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To explore deeper networks, to leverage convolutions, and to explore Tensorboard.


For this lab, you will need to perform three steps:

  1. You need to implement the Deep MNIST for experts tutorial
  2. You need to modify the tutorial code to deliver visualizations via Tensorboard.

Specifically, you should turn in an iPython notebook that shows two images:

  1. A Tensorboard image showing your cost function and classification accuracy over time (using the training set accuracy is fine)
  2. A Tensorboard image showing your (expanded) computation graph

An example of the cost function / classification accuracies are shown at the right. An example of the expanded computation graph is shown down below. (Note the “Download PNG” button in the upper-left of Tensorboard!)

According to the tutorial, if you run for 20,000 iterations, the final accuracy of your classifier will be around 99.5%. To make your life simpler, you only need to run for 1500 iterations. My final accuracy was 97.1%

Note for the welfare of your souls: while the majority of the code for this lab is cut-and-paste, please take a moment to understand all of the layers that we're creating, what they're doing, and how they connect together!

Grading standards:

Your notebook will be graded on the following:

  • 40% Correct multilayer convolutional network defined and working
  • 30% Tidy and legible display of Tensorboard accuracy / cost function
  • 30% Tidy and legible display of Tensorboard computation graph


You now understand the basics of multi-layer neural networks. Here, we'll expand on your toolkit by adding in convolutions, a bit of dropout, and a new optimization method. Most of these will be explained in future lectures, so for now we will just use them without (fully) understanding them.

Part 1: implement deep convolutional networks

For this lab, you must implement the Deep MNIST for experts tutorial. This is mostly cutting-and-pasting code; since you already have Tensorflow up and running, this should be fairly straightfoward.

A few things to note:

  1. You are now adding multiple layers. Be careful with your variable names!
  2. You'll use the Adam optimizer, not vanilla SGD. We learn more about this later.
  3. The dropout layer is optional, but you should probably leave it in just to make cutting-and-pasting easier.

Note: you only need to train for 1500 steps. My final accuracy was 97.1%, although it varied from run to run. If you want to train for the full 20k steps, you are of course welcome to do so!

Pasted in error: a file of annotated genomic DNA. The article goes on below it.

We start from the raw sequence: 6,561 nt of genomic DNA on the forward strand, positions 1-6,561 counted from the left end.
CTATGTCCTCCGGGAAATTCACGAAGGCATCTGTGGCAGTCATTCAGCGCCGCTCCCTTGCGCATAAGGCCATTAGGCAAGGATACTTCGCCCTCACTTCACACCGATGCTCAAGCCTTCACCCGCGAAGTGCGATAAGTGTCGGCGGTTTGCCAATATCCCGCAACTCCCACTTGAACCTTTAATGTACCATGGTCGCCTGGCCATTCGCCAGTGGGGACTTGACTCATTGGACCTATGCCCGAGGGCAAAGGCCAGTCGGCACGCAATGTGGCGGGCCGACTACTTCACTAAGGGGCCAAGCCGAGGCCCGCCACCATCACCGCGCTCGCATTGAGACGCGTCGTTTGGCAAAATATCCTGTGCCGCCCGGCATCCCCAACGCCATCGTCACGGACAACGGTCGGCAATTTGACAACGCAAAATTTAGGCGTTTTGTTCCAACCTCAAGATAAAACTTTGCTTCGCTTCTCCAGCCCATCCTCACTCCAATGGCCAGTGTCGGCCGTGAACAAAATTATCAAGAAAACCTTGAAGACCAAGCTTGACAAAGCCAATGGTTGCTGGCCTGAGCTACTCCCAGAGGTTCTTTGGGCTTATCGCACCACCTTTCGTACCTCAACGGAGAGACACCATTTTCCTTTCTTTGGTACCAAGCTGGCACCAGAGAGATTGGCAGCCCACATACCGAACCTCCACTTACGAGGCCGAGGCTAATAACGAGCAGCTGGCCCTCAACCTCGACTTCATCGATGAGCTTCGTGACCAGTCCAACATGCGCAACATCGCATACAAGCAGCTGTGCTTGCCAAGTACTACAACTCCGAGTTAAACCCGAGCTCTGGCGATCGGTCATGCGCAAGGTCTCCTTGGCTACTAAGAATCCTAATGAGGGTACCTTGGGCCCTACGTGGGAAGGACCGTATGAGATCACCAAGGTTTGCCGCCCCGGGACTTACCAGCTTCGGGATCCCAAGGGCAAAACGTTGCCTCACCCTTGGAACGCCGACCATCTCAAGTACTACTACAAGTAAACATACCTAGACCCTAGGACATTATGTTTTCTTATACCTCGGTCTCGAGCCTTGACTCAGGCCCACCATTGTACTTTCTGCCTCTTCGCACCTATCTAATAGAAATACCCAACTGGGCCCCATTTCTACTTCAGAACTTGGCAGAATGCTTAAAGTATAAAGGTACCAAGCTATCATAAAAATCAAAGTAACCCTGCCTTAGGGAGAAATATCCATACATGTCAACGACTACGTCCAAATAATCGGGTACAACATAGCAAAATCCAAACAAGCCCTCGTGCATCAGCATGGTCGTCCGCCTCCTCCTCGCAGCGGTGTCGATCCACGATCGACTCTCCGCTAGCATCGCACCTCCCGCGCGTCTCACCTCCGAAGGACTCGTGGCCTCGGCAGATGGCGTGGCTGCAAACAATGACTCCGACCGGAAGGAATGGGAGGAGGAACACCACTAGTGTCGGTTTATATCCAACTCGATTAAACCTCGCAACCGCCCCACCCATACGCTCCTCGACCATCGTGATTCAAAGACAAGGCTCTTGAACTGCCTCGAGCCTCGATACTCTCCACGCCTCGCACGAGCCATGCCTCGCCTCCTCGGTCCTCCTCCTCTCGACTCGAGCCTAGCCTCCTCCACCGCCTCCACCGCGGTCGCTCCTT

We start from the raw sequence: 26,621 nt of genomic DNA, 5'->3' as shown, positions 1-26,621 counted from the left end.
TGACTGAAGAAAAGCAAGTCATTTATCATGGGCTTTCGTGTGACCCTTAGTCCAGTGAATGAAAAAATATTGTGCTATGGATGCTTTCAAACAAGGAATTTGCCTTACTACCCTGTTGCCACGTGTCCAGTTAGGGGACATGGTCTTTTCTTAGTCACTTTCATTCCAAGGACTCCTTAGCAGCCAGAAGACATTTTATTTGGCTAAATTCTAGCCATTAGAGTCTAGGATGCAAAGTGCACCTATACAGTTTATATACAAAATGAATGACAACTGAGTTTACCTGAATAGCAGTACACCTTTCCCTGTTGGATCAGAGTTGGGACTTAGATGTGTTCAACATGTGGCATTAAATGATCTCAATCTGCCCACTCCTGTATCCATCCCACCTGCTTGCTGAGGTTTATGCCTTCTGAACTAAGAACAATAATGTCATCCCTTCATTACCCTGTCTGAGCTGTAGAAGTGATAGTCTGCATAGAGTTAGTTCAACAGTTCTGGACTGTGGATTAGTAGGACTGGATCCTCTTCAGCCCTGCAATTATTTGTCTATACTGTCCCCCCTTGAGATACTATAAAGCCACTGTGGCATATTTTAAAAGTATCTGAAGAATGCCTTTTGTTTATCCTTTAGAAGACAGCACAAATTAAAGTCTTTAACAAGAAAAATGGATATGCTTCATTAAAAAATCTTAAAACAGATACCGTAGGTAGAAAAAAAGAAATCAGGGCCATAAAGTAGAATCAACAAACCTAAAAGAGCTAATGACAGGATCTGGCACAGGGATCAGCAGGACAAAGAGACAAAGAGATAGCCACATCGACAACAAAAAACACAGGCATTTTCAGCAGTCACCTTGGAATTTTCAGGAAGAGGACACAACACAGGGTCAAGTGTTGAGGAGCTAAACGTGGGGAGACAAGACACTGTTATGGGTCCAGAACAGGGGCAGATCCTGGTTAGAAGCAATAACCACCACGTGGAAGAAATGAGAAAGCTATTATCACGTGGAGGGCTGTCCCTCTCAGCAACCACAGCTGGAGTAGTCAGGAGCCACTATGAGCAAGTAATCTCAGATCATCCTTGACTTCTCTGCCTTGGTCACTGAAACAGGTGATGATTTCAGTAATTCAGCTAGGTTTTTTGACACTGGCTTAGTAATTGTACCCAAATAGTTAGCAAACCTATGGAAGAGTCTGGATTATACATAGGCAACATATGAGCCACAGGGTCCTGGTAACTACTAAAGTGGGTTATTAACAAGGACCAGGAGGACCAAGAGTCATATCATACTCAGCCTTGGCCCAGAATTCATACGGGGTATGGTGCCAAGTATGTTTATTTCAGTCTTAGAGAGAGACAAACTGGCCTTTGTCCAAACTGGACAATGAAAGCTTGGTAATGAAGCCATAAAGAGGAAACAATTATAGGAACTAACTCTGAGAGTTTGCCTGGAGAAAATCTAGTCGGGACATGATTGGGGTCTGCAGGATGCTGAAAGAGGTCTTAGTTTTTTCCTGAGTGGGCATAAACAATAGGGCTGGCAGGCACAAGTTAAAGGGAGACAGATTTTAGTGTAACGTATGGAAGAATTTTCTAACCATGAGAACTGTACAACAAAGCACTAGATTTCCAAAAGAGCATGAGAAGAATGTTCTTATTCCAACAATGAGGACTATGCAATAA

Part 2: add in Tensorboard visualizations

There are two parts to this: first, you need to scope all of the nodes in your computation graph. In class, I showed a visualization that drew pretty boxes around all of the different parts of your computation graph. That's what I want from you! Check out the tf.name_scope function. You should create 4 scopes: “Wx_B” for your computation graph, “Cost” for your cost function, “accuracy” for your accuracy calculations, and “optimizer” for your optimizer. When you're done, you should have something that looks like the graph on the right.

Second, you'll need to produce little graphs that show accuracy over time. You should record your accuracy every 10 iterations.

This is done by asking Tensorflow to create summaries of key variables. Adventurous souls can dive right into the Tensorflow visualization tutorial. Here are some condensed notes:

Tensorboard logs events to a summary log. You'll need to tell Tensorboard where to stash those events and when to write them out; both are done with a SummaryWriter. You need to create a SummaryWriter object:

summary_writer = tf.train.SummaryWriter( “./tf_logs”, graph=sess.graph )

as well as scalar summaries of relevant variables; maybe something like this:

acc_summary = tf.scalar_summary( 'accuracy', accuracy )

These summaries are considered ops, just like any node in the computation graph, and they are triggered by Tensorflow helpfully allows you to merge all of the summary ops into a single operation:

merged_summary_op = tf.merge_all_summaries()

Then, you'll need to trigger the merged_summary_op operation. This will generate a summary string, which you should pass to your summary writer.

Once you have run your code and collected the necessary statistics, you should be able to start up the Tensorboard visualizer. It runs as a webserver; to start Tensorboard, you should be able to run something like the following from the directory where you ran your TF code:

cd tf_logs
tensorboard --logdir .

At which point you'll see something like the following output:

Starting TensorBoard 28 on port 6006
(You can navigate to

Point your browser to the spot indicated, and voila!


Make sure you close your SummaryWriter object at the end of your script, or else your accuracy / cross entropy graphs may not show up!

Tensorboard seems a little finnicky. I have found that I sometimes need to stop it and restart it to avoid having multiple graphs overlap, even if I remove the log files.

cs501r_f2016/lab5b.txt · Last modified: 2016/09/19 10:26 by wingated